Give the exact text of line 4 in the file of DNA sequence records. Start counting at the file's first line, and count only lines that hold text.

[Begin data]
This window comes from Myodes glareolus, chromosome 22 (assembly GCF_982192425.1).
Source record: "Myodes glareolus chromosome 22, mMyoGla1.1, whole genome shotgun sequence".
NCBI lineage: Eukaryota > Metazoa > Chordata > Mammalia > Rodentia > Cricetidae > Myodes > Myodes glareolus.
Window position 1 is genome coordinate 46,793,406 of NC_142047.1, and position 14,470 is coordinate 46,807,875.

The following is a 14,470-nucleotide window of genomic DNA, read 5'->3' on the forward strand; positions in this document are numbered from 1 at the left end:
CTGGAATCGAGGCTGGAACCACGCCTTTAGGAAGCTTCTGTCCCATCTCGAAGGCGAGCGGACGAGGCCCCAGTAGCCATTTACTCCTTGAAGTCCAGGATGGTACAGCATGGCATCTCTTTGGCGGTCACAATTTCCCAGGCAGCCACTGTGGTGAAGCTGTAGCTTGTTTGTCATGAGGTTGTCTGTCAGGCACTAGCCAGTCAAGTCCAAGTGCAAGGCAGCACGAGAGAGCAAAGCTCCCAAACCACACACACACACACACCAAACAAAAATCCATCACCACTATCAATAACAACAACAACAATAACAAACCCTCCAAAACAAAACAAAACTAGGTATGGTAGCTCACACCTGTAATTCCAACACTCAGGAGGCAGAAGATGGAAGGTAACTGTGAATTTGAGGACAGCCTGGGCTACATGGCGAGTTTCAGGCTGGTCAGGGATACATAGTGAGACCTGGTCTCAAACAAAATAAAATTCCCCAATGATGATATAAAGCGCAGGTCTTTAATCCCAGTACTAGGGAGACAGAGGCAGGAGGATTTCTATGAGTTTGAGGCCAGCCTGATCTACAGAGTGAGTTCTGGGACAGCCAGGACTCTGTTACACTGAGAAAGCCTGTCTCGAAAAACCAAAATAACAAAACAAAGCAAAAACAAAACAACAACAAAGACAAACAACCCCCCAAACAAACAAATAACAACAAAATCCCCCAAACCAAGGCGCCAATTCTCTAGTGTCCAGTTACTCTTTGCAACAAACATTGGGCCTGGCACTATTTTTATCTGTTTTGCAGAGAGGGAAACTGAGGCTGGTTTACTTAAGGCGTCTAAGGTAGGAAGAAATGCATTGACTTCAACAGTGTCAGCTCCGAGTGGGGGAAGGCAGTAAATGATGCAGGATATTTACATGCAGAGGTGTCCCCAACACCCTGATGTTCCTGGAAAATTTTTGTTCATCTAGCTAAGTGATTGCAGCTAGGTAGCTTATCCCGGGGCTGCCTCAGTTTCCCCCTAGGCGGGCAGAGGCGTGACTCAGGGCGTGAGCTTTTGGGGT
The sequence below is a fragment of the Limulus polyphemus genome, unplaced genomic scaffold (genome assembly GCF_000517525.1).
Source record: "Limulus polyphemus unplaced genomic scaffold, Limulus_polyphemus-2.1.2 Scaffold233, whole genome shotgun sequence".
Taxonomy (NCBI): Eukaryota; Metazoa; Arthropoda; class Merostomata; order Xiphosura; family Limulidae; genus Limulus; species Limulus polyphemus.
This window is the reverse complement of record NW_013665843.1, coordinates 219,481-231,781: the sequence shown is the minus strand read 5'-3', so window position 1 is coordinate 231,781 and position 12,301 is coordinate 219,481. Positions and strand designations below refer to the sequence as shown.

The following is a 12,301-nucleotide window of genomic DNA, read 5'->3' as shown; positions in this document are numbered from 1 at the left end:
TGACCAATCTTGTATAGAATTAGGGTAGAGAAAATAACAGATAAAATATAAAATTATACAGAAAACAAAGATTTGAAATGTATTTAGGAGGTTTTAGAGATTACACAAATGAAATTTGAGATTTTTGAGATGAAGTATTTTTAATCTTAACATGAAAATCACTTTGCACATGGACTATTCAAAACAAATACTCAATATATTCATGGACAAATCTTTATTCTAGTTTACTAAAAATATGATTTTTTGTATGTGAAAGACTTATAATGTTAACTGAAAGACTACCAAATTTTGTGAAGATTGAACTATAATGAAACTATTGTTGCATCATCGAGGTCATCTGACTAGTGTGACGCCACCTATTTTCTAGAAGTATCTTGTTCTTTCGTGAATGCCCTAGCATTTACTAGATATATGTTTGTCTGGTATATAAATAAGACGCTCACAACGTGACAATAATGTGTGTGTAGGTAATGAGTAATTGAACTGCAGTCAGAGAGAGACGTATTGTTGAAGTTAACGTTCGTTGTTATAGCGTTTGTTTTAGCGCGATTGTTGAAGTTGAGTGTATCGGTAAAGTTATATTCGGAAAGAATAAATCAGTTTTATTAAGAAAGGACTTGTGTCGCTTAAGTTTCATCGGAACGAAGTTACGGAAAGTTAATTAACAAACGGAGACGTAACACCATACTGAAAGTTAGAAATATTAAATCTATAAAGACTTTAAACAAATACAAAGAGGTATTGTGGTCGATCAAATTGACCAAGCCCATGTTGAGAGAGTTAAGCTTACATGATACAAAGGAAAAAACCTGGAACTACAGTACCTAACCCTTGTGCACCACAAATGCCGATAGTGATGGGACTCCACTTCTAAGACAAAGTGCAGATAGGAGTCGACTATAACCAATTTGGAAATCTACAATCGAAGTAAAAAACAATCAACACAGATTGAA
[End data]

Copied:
Window position 1 is genome coordinate 46,793,406 of NC_142047.1, and position 14,470 is coordinate 46,807,875.